The process can be very lengthy, depending on a number of different factors. Many different records are required to complete the application. It can take several months or more than a year to obtain the records depending on their nature and the agency producing them. Once the application it complete with the necessary records and documents, it can take another several months and possibly up to a year or even longer to process. The reason for this is because it has to go all the way to the Governor, who can review your application whenever he/she wants. The length also depends on your individual circumstances.
If your application is denied by the Board of Pardons and Paroles or the governor, you will have to wait one year from the date of denial to refile.
We are unfortunately unable to offer a money-back guarantee on our Texas Civil Rights Restoration service and still offer our services at such a low price, because the process involves a substantial amount of work and preparation.
No. Applying for a civil rights restoration only restores the civil rights that you may have lost because of a conviction or convictions in federal court or a court in another state. If you are eligible, there are separate processes you can use to clear an arrest or conviction. Art. 48.05(a)(1)
In Texas, the right to vote is automatically restored once the sentence is complete. Tex. Elec. Code, sec. 11.002. For all other civil rights that were lost as a result of the conviction, it can be done through a pardon application if your conviction was a violation of Texas State law or through an application to the Board of Pardons and Parole if your offense was federal or under the laws of another country.
However, the Governor does not have to restore all of your rights; he/she can make any exceptions. Art. 48.05(a)(1)
When you restore your civil rights, the restoration has no effect on the conviction itself. The conviction does not go away, nor is the conviction sealed or “expunged.”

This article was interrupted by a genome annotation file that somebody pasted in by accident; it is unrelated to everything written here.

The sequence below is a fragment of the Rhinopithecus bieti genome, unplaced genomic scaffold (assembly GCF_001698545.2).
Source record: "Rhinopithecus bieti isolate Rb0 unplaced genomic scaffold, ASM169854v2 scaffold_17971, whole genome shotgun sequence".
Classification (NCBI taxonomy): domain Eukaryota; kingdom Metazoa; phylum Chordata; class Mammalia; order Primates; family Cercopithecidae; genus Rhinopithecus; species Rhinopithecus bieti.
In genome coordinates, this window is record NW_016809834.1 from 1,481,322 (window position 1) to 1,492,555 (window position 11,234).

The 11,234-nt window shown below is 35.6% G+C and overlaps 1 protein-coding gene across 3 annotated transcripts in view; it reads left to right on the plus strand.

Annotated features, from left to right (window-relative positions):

Yes. The conviction still remains even if all of your civil rights have been restored.
Yes, this process can be used to restore voting rights if they have been lost.
Each case is unique, and therefore you should receive an analysis tailored to your specific circumstances. Our in-house immigration attorney can answer your questions and can be reached at 714-617-8395.
A restoration of your Texas Civil Rights does not necessarily fully restore firearm rights.
While the process likely restores your Texas State rights, those convicted of out-of-state, federal, and military felonies also lose their right to bear arms with the federal government. Those individuals will likely need to restore their firearm rights in the originating jurisdiction/court (where their conviction occurred) in order to lift the federal ban in order to fully restore their right to bear arms.
If you were convicted in Texas state court then in order to restore your firearm rights would be to apply for a “setting aside” of the conviction(s) that took away your gun rights. Please see the section of the website for setting aside Texas convictions.
In Texas, you may serve on a jury if you: 1) are a resident of the United States and a resident of the county by which you are summoned, 2) are at least eighteen years of age, 3) are able to read and write, 4) are of sound mind.
You may not serve on a jury if you: 1) have been convicted of a felony for any type of theft, unless your rights have been restored to you, 2) are currently on probation or deferred adjudication for any type of theft on a felony level, 3) are currently under indictment for a felony or are currently charged with any type of theft.